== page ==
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"Lawyers Profess The Law and Not Into Business": Plea In SC Challenges 'High Turnover' Criteria For Empanelment Of Law Firms By WB Tea Board

Mehal Jain
21 Jun 2019 10:23 AM GMT
"Lawyers Profess The Law and Not Into Business": Plea In SC Challenges
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An Advocate-on-Record has moved the Supreme Court challenging the criteria set by the West Bengal Tea Board in its recent tender inviting law firms for empanelment.

Lawyer Arti Singh, who has a law firm which renders pan-India services, has attacked the "onerous" technical and financial eligibility criteria as being restrictive of the Fundamental Rights to freedom of trade and practice, to livelihood and to equality.

The benchmark annual turnover which applicant firms are required to have being "arbitrarily" hiked from 0.5 crores to 10 crores has been objected to, as has been the condition for the firms to have filed at least 25 IPR cases in the last 2 financial years. The plea has described the criteria as "discriminatory", "to monopolies the field of IPR and favouring its own people".

It is averred that a statutory body under the control of the Central government cannot prescribe such heavy precondition "which eventually bars the meritorious and willing advocates to work in this field".

"Lawyers profess the law and are not into business and cannot be expected to have such high turnovers. They also render pro bono services and even the matter of exemption from the applicability of the GST is pending", the petitioner argues.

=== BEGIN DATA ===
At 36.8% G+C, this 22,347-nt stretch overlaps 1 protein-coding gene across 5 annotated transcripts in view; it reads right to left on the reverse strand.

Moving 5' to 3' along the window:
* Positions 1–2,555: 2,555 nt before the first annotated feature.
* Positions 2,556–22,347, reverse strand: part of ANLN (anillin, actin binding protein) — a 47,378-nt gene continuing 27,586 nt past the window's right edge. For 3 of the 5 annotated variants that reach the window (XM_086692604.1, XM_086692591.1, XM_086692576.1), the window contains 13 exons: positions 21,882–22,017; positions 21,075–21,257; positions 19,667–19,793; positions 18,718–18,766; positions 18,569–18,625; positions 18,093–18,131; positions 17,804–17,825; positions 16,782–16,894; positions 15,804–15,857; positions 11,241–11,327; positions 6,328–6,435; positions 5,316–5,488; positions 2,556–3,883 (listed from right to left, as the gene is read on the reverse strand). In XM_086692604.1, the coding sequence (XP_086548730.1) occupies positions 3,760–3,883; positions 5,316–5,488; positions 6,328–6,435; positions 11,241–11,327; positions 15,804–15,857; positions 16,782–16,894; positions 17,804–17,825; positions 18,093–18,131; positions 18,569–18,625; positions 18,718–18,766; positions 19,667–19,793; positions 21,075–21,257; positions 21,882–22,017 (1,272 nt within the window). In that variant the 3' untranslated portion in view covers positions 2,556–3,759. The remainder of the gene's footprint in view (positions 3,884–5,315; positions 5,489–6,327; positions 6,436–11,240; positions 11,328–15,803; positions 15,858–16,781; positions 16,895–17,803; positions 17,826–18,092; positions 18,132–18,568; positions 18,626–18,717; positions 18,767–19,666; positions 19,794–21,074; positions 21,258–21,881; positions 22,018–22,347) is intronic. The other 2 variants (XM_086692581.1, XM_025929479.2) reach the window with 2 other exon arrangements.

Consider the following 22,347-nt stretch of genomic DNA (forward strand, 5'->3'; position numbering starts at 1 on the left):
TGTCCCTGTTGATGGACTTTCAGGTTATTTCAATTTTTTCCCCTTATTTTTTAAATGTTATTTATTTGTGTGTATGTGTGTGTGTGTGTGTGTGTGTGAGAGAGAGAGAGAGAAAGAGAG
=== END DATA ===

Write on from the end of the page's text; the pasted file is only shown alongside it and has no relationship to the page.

Further, the amount of the EMD of Rs. 5 lakhs to be deposited on the award of the tender and to be converted into a security deposit, the stipulation for the EMD to be forfeited in case of default, the deposit of 10% performance guarantee with indemnities at the time of the grant of the tender, and the right to deduct 50% of any bill/invoice on the ground of failure to perform any assignment have also been touted as a "big blow on the profession of lawyers".

"It is totally against the principle pf professional ethics of are not in the business of earning profits and yield their services to the society regardless of the financial status of the client", it is advanced.

Reliance is also placed on a Calcutta High Court decision ruling out as prejudicial 'financial income' as a deciding factor in designation of advocates as 'senior'.

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